For those who remember the seventies period piece, When the Boat Comes In, BBC 2’s Peaky Blinders – series two starting on Thursday – will have a familiar ring. Both are set in the turbulent aftermath of WW1. Both give prominence to abysmal working class conditions. Both feature anti-heroes of humble origins, mavericks of quirky morality who routinely outsmart both their social betters and less likable peers. And both carry the message that political resistance is for fools and dullards; communism a “fantasy”, the IRA staffed by humourless and spectacularly unlikeable thugs.
Series One saw vicious and formidable police chief Campbell, a Sam Neill riddled with sexual hangups and ‘anger management issues’, arriving in Brum from Belfast. His brief, set out by Churchill – then Secretary of State for War – was to tackle the evils of gangsterism, fenianism and communism. But his hands were tied to some degree. Churchill warns Campbell that this is not Ireland: subtler methods are required. “If there are to be bodies, they must be buried deep.” Therein lies leverage for gang leader Tommy (Cillian Murphy of the sparkling eyes) who manages to embarrass Campbell, to hold this dangerous man to ransom and, of course, to win.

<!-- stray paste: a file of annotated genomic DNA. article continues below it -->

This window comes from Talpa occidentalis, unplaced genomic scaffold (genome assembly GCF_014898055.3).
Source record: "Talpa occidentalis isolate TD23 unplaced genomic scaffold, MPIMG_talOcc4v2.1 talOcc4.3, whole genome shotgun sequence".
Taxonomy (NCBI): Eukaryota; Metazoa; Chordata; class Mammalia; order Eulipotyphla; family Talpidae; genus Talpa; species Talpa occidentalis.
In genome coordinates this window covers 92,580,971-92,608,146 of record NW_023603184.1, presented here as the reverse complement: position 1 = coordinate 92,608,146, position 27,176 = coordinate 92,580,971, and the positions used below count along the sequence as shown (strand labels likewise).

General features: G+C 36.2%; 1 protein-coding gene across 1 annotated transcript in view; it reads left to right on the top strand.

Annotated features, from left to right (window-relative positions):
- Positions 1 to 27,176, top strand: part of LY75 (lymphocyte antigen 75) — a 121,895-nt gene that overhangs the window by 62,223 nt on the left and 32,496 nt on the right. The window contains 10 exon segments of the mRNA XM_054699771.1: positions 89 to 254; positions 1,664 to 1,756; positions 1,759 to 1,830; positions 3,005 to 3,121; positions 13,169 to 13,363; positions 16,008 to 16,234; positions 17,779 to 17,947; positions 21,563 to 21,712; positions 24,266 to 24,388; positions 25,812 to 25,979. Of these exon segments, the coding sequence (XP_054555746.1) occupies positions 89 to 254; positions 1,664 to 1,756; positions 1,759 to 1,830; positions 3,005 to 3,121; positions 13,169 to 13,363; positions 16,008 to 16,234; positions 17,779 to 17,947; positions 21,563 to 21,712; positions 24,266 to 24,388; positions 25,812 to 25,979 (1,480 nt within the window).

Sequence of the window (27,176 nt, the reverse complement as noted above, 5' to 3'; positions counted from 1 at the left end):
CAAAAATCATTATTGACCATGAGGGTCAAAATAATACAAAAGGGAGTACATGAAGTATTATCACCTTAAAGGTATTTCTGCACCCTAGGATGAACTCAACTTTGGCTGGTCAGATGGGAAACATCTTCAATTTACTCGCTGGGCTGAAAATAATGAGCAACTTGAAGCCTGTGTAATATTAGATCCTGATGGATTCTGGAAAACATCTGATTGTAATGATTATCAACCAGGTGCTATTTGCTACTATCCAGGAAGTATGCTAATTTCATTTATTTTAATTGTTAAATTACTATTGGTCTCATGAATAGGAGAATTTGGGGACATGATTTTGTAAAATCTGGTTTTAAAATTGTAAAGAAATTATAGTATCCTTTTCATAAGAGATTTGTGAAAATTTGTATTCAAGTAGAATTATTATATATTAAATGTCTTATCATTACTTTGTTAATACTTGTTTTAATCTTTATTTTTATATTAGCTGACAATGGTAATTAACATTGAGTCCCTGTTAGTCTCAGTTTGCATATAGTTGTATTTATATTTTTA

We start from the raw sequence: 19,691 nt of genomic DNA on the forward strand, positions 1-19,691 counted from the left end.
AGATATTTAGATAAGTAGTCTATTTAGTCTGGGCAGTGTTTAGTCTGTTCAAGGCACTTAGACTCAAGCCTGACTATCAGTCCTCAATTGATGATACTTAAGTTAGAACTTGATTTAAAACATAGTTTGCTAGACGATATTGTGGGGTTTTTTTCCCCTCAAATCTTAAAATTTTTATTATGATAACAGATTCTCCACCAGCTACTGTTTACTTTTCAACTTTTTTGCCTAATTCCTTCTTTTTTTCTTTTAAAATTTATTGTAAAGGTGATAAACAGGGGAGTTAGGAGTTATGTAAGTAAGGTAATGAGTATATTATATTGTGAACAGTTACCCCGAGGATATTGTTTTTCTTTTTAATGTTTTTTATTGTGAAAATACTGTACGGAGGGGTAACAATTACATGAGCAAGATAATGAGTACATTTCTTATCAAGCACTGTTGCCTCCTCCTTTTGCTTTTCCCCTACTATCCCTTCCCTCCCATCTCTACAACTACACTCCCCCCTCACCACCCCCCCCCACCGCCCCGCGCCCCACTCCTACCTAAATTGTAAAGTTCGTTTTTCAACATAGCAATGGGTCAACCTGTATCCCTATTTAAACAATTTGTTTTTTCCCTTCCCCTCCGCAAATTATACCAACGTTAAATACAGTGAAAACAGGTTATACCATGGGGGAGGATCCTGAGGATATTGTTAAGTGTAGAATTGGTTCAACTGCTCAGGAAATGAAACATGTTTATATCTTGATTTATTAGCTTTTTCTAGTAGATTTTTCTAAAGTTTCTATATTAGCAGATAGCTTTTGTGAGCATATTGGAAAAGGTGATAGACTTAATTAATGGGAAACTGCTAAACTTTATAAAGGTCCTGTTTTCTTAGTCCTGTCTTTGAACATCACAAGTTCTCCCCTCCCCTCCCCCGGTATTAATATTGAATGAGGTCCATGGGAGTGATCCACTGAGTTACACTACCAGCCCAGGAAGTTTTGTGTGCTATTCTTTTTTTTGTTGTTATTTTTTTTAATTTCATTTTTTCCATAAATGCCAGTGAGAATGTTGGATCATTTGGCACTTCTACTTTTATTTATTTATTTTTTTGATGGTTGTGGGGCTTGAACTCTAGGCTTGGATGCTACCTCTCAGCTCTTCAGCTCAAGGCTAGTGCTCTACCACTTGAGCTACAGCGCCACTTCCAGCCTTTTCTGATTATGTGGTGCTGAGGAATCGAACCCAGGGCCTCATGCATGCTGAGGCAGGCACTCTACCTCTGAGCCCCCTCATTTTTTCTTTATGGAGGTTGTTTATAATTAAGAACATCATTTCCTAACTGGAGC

Production values are superb. Does anyone do period drama better than the beeb? Stars seldom available for telly add to the glamour while a gripping if credulity-stretching storyline is driven along by larger than life characters whose lapses into cliche (like Helen McCrory’s hard-headed/soft hearted matriarch, Aunt Polly) I found easy to forgive. Good too to see our second city, under-represented in TV drama, placed on the map with such panache. (Though some of the atmospheric scenes were shot in Liverpool and Manchester.) Add in a wondrously anachronistic but strangely effective sound-track, brooding subterranean canals and bible bashing Benjamin Zephenia striding the streets to proclaim the impending Judgment, and what do you get? Well, something more interesting than your average TV drama, that’s for sure. Mad Men it ain’t but, along with the likes of Line of Duty and Happy Valley, it’s a decent answer to those who say the only gripping drama these days comes from Scandinavia.
Shame about the reactionary sub-text. That bothers me a lot more than Aunt Polly’s one dimensional likeability